Case 2. Female patient aged 40 years old with complaint of high nose and large dorsum. The surgical steps carried out were those described above through the closed access. The 24-month postoperative evaluation shows a aesthetically well defined nasal dorsum (Figure 4).

Case 3. Female patient aged 60 years old with complaint of nasal gibe and large dorsum. Upon external exam, the most notorious deformity was the large dorsum with a small gibe and tip asymmetry. The surgical steps carried out were those described above through the closed access. The postoperative evaluation with 12 months shows well-defined tip and nasal dorsum with improvement of the facial proportions (Figure 5).

Figure 3. Patient 1. Preoperative (above). 6 months of postoperative (below).

Figure 4. Patient 2. Preoperative (above). 24 months of postoperative (below).

Figure 5. Patient 3. Preoperative (above). 12 months of postoperative (below).


Alterations of the nasal dorsum is a critical step in rhinoplasty. 2.5 Subdividing a nasal surgery into purely functional and aesthetic categories is in the worst cases harmful to the patient. Therefore, each aesthetic change must be directly related to the nasal function (1).

According to the consecrated procedures, the nasal valve manipulation during rhinoplasty is essentially limited to the access to the dorsum for removal of the osseous gibe and narrowing of the nasal bones medially, correction of the inner nasal valve collapse or correction of the deviated nose with grafts (1,3,4).

The nasal valve is one of the most studied nasal structures and also the most sensitive to changes (1). The rhinoplasty steps must work carefully in this area and be meticulous in the resections.

The use of spreader type grafts or correction of valve insufficiency are techniques that work the valve region, but they may enlarge the middle third of the nose. Certainly each technique has its advantage when correctly indicated. In the case of patients with insufficiency of the inner nasal valve the use of grafts is functionally and aesthetically indicated.

In the cases of patients completely opposed to this situation, the large dorsum correction in patient without collapse of the inner nasal valve may be done with the removal of the CLS' ellipsis without functional prejudice. These patients need a refinement of the nasal dorsum without interference with the nasal flow.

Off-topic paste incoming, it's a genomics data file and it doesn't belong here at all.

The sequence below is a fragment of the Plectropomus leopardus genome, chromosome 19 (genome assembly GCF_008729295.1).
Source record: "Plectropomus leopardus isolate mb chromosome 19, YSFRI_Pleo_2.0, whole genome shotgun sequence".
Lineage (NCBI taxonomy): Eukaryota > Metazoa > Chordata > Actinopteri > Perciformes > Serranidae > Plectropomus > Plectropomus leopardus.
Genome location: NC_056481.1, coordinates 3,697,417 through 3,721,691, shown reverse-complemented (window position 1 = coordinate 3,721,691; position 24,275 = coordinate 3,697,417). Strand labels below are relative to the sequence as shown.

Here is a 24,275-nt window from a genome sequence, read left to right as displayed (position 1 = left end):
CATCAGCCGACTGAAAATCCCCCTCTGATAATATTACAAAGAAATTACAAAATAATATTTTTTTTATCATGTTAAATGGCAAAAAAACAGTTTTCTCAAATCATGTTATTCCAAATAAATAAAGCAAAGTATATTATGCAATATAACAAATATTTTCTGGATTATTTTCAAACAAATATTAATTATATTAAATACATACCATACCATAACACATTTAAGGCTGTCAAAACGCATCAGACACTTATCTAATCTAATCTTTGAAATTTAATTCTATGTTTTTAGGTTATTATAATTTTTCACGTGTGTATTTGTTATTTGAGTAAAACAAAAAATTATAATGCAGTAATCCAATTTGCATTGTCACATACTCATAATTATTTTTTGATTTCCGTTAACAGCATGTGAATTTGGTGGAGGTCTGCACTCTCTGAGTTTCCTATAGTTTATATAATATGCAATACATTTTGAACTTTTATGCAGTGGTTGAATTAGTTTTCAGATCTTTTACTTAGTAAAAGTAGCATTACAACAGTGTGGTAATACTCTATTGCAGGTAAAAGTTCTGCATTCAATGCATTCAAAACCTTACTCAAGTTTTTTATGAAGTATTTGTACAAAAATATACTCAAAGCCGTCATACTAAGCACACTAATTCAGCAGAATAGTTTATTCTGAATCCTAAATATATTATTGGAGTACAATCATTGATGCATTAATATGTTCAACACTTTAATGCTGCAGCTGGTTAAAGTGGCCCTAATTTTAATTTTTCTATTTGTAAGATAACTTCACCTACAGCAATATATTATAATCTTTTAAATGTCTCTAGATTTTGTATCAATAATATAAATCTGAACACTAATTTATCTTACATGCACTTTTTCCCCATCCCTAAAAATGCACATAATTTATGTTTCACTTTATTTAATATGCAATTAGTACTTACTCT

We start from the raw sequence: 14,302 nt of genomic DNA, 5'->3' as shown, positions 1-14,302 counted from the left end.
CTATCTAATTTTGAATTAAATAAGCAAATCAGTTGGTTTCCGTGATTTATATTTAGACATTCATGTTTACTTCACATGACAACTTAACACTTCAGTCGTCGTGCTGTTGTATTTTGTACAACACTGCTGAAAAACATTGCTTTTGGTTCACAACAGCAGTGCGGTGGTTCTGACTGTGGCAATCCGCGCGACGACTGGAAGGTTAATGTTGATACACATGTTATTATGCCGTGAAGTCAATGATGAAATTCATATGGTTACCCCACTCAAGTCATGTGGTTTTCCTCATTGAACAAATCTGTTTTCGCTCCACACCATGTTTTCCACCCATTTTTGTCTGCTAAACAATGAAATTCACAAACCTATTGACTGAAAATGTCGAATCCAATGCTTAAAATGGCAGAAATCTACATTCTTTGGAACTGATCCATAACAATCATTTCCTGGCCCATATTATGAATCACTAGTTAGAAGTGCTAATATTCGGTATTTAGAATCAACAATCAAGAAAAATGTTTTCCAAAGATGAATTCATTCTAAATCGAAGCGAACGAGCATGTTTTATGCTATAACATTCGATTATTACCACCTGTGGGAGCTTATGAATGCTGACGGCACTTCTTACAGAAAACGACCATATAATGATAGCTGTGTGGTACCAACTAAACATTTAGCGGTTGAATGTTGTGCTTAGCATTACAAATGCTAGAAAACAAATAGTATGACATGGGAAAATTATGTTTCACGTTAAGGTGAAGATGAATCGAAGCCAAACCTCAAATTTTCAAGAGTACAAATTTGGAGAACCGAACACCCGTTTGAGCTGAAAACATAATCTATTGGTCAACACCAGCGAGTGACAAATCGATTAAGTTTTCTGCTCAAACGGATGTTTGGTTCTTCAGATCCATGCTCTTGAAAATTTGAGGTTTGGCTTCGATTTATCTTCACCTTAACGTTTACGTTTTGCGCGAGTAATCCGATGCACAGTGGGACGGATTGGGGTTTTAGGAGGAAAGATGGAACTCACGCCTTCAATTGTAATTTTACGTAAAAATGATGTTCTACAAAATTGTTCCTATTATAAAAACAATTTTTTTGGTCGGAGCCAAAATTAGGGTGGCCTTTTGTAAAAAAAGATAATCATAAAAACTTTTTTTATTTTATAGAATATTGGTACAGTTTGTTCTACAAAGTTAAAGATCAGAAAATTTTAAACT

In the literature there is no description of this technique. Prendiville and col. described a similar technique to refine the wide nasal dorsum, but in the junction of the lateral nasal cartilage with the septum. They described the technique as reverse spreader graft, in which they remove a strip of upper lateral cartilage along its length after releasing it from the septum and nasal bone, with good outcomes.


In the correction of the large nasal dorsum, the upper lateral cartilage ellipsis resection is a useful alternative when well indicated. Care must be taken of patients with commitment of the inner nasal valve because this maneuver is contraindicated for it may aggravate the valve dysfunction.


1. Sachs ME. Mastering Revision Rhinoplasty. New York: Springer, 2006.

2. Maniglia AJ, Maniglia JJ, Manilia JV. Rinoplastia: EstéticaFuncional-Recosntrutora. Rio de Janeiro: Revinter, 2002.

3. Clark JM, Cook TA. The butterfly graft in functional secondary rhinoplasty. Laryngoscope. 2002, 112(11):1917-25.

4. Prendiville S, Zimbler MS, Kokoska MS, Thomas JR. Middle-vault narrowing in the wide nasal dorsum: the "Reverse Spreader" technique. Arch Facial Plast Surg. 2002, 4(1):52-5.

5. Arslan E, Aksoy A. Upper lateral cartilage-sparing component dorsal hump reduction in primary rhinoplasty. Laryngoscope. 2007, 117(6):990-6.

1. Head Professor of the Otorhinolaryngology Discipline at PUC-PR. Preceptor of Rhinology and Facial Plastic Surgery of the Otorhinolaryngology residence of Hospital Angelina Caron. Coordinator of the Otorhinolaryngology Service of the Brazilian Red Cross Hospital - Paraná.
2. Otorhinolaryngologist. Fellow in Facial Plastic of the Brazilian Red Cross Hospital - Paraná.

Institution: Departamento de Cirurgia Plástica e Reconstrutiva Facial Hospital Angelina Caron e Hospital da Cruz Vermelha Brasileira. Curitiba / PR - Brazil. Mail Address: Antonio Nassif Filho - Hospital Sugisawa - Avenida Iguaçu, 1236 - Sala 305 - Rebouças - Curitiba / PR - Brazil - Zip Code: 80250-120 - Telephone: (+55 41) 3259-6663 - E-mail: nassiffilho@uol.com.br

Article received on July 26 2009. Accepted on September 14 2009.